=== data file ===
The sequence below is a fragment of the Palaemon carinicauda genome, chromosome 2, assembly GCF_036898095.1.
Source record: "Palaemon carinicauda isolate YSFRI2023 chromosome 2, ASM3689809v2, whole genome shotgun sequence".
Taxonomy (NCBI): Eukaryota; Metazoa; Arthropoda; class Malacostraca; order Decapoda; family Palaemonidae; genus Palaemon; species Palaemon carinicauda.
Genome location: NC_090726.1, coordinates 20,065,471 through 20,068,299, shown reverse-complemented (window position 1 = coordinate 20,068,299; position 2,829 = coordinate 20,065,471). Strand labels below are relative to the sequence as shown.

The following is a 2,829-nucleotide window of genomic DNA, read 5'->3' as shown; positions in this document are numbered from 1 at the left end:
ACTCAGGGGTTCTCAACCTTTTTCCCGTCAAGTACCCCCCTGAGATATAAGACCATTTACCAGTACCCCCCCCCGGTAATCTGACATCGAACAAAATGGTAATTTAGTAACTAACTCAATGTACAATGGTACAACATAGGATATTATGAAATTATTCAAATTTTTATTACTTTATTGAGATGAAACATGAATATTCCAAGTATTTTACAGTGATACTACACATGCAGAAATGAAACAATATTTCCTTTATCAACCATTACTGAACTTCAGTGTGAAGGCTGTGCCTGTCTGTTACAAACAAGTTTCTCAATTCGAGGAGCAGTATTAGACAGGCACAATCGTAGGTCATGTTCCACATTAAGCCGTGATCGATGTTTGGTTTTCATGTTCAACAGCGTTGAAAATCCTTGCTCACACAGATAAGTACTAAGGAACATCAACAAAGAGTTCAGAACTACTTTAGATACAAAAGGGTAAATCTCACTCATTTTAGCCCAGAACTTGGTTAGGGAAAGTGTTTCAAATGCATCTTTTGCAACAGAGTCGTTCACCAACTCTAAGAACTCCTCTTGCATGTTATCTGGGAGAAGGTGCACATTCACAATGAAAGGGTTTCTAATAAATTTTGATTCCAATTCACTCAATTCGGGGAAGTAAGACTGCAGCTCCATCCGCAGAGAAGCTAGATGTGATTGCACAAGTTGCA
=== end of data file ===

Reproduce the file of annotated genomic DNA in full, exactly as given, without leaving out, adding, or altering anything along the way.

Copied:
The sequence below is a fragment of the Palaemon carinicauda genome, chromosome 2, assembly GCF_036898095.1.
Source record: "Palaemon carinicauda isolate YSFRI2023 chromosome 2, ASM3689809v2, whole genome shotgun sequence".
Taxonomy (NCBI): Eukaryota; Metazoa; Arthropoda; class Malacostraca; order Decapoda; family Palaemonidae; genus Palaemon; species Palaemon carinicauda.
Genome location: NC_090726.1, coordinates 20,065,471 through 20,068,299, shown reverse-complemented (window position 1 = coordinate 20,068,299; position 2,829 = coordinate 20,065,471). Strand labels below are relative to the sequence as shown.

The following is a 2,829-nucleotide window of genomic DNA, read 5'->3' as shown; positions in this document are numbered from 1 at the left end:
ACTCAGGGGTTCTCAACCTTTTTCCCGTCAAGTACCCCCCTGAGATATAAGACCATTTACCAGTACCCCCCCCCGGTAATCTGACATCGAACAAAATGGTAATTTAGTAACTAACTCAATGTACAATGGTACAACATAGGATATTATGAAATTATTCAAATTTTTATTACTTTATTGAGATGAAACATGAATATTCCAAGTATTTTACAGTGATACTACACATGCAGAAATGAAACAATATTTCCTTTATCAACCATTACTGAACTTCAGTGTGAAGGCTGTGCCTGTCTGTTACAAACAAGTTTCTCAATTCGAGGAGCAGTATTAGACAGGCACAATCGTAGGTCATGTTCCACATTAAGCCGTGATCGATGTTTGGTTTTCATGTTCAACAGCGTTGAAAATCCTTGCTCACACAGATAAGTACTAAGGAACATCAACAAAGAGTTCAGAACTACTTTAGATACAAAAGGGTAAATCTCACTCATTTTAGCCCAGAACTTGGTTAGGGAAAGTGTTTCAAATGCATCTTTTGCAACAGAGTCGTTCACCAACTCTAAGAACTCCTCTTGCATGTTATCTGGGAGAAGGTGCACATTCACAATGAAAGGGTTTCTAATAAATTTTGATTCCAATTCACTCAATTCGGGGAAGTAAGACTGCAGCTCCATCCGCAGAGAAGCTAGATGTGATTGCACAAGTTGCA